The American Raptors coach fills us in on the "wild ride" in Súper Rugby Américas
Since November, everyone involved in the project has been on “a wild ride”, according to American Raptors head coach Sarah Chobot.
As she explains to Rugby World: “Our original concept was, you know, finding crossover athletes and tapping into a new pathway. And then now we’re on a table in a very competitive league. So that began the race to find players and fill voids. But it’s been exciting times.”
Related: American Raptors and the hunt for crossover rugby stars
So let’s recap quickly, for those who’ve never heard of the Raptors. In the first-ever Major League Rugby (MLR) season, what was then the Glendale Raptors finished top of the regular-season pile, before losing in a grand final against the Seattle Seawolves. But in 2020, the team – backed by their city – walked away from the league, deciding instead to focus on converting athletes from other US sports, into rugby.
And they had successes, helping mould athletes with real promise. Yet the dream was to find more regular games for them, the Raptors. Frankly, as fun as the friendlies and tours could be, there was a sense something more might be out there…
This season the Raptors are in Súper Rugby Américas (formerly SLAR), a lone American side in the competition.
So how did Chobot – the rare female head coach in the men’s pro game – create this place for herself?
“So many times, it’s like right place, right time and opportunity,” the 32-cap Eagle tells us. “I never had visions of being a coach. My intent was always play as long as I could and then be done but unfortunately an injury forced my hand.
“I started coaching the PRP (Pacific Rugby Premiership) team, which is the amateur side for Glendale, and I was doing well. And then Mark (Bullock, Raptors director of rugby) brought me on to the staff to do the scrums and then as the seasons progressed, my roles kind of increased and then we’re here today.”
She laughs about her love of set-piece play, considering that the ex-sevens cap was a reluctant front-rower at first. But the drive to play took her all over parks around the country too. The Michigan native honed her craft in Minnesota, played sevens in Virginia, found her feet again after injury at Chicago’s North Shore, and finished up in Colorado.
It’s in Colorado that this project has taken root, where crossover stars are nurtured with the hope of shining in the men’s elite game. In women’s rugby we’ve already seen plenty of athletes cross over into rugby and shine – particularly in sevens.
But in discussing this Raptors project being mirrored in the women’s game, Chobot looks well beyond that, at the game as a whole, seeing North and South America as fertile ground for competitions “to rival the Premier 15s”, however in Colorado the priority is to make the men’s programme a success before considering anything else.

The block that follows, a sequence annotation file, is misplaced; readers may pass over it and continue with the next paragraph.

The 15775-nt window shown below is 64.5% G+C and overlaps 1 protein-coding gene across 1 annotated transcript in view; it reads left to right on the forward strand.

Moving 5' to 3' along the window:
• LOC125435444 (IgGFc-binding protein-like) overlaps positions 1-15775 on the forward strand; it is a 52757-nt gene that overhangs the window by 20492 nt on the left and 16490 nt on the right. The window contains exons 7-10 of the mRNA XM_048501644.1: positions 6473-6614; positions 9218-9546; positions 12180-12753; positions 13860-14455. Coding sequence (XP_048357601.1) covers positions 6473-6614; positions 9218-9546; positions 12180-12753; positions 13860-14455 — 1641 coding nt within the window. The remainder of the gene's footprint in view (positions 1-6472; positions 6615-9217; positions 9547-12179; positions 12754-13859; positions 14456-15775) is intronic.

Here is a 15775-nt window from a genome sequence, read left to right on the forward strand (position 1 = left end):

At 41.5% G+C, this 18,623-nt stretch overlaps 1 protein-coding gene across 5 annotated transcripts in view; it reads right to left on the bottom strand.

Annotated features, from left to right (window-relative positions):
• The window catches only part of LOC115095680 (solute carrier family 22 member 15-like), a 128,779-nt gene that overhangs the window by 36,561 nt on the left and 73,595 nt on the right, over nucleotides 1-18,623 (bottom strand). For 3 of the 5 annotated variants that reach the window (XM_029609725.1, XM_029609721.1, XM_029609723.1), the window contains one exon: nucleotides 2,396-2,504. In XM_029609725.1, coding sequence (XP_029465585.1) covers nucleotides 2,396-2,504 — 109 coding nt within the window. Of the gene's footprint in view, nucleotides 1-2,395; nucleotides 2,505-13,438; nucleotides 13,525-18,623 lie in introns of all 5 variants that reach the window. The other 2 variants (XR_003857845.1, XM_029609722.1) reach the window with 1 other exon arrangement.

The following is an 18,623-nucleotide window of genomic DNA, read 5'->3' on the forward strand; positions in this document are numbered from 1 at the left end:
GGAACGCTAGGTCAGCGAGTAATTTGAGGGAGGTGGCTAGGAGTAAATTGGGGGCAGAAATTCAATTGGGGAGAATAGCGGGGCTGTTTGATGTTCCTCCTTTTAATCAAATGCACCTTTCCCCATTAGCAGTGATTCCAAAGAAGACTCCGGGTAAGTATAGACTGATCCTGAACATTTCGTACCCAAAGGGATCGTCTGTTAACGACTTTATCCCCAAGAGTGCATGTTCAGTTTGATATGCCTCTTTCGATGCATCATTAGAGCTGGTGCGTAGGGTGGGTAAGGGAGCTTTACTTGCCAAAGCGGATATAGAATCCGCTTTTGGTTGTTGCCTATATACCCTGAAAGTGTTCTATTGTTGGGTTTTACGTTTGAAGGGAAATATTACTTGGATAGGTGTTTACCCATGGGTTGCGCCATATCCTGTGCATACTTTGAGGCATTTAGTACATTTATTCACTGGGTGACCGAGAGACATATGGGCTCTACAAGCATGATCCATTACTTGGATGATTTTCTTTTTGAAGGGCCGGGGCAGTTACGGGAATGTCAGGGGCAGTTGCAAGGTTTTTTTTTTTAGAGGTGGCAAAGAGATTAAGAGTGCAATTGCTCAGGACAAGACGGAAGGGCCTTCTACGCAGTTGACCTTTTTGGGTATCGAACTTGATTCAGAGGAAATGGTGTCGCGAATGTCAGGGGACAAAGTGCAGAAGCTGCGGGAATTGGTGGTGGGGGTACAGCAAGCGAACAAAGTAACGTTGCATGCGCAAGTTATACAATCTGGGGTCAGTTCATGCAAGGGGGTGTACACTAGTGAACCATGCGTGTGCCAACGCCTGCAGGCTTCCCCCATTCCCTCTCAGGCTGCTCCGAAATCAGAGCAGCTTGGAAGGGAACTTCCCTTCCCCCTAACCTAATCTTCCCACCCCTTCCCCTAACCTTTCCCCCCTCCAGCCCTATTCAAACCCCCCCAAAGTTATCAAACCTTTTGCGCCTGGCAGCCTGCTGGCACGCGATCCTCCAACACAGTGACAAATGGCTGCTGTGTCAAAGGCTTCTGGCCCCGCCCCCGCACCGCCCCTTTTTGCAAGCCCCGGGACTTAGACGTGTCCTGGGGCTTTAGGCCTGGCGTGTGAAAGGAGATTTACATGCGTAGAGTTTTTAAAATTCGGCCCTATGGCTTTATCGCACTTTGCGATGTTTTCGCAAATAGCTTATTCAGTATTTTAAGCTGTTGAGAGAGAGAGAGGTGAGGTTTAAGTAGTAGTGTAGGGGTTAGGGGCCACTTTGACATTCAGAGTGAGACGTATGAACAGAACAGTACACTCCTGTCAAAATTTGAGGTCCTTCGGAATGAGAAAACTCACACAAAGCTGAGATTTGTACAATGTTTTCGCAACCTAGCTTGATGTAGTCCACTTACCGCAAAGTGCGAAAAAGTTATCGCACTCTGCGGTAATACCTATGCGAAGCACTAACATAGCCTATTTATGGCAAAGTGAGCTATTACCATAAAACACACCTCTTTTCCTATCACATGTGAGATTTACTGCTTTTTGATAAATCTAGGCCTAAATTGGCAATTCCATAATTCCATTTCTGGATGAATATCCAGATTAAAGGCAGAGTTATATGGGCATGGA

Which brings us to how Chobot feels about being a female head coach in the men’s game.
“I don’t really think about it because there’s so many moving parts,” she begins. “It’s all about being at the place for the best possible growth, the positive experience, but I’d need some time and space away from it (current competition) to give a really good answer on that because right now it’s all in the moment. It’s week by week. And I’ve never been like a super chatty person…
“But I think I’m in a rare position in a lot of ways.
“I use the word youth – not really because of my age, but because of how long I’ve been in an actual coaching role. You add on top of that, being in a very unique role. There are definitely challenges and I tell you what, I’ve never had a bigger learning curve than I have here. Not as a player. Not any sports. But yeah, the importance of it is certainly not lost for me. It’s definitely not lost. I just don’t know if I have the right words…”
When the focus is on her, on being a female head coach in this world, the focus gets pushed elsewhere. Which is understandable. But Chobot isn’t shy of fronting questions on the aims of this project with a twist. Everyone in Glendale walks the tightrope between development and performance. But the team want to see the ‘W’ appear in the results tables and they want to develop leaders who can move things on again next season.
This term, it’s why the crossover crew have been augmented by a batch of South American stars like Martín Landajo, Lucas González Amorosino, Ramiro Moyano, Diego Magno, and Juan Echeverría. Just like everyone else, though, they’re swept up in this first ride.
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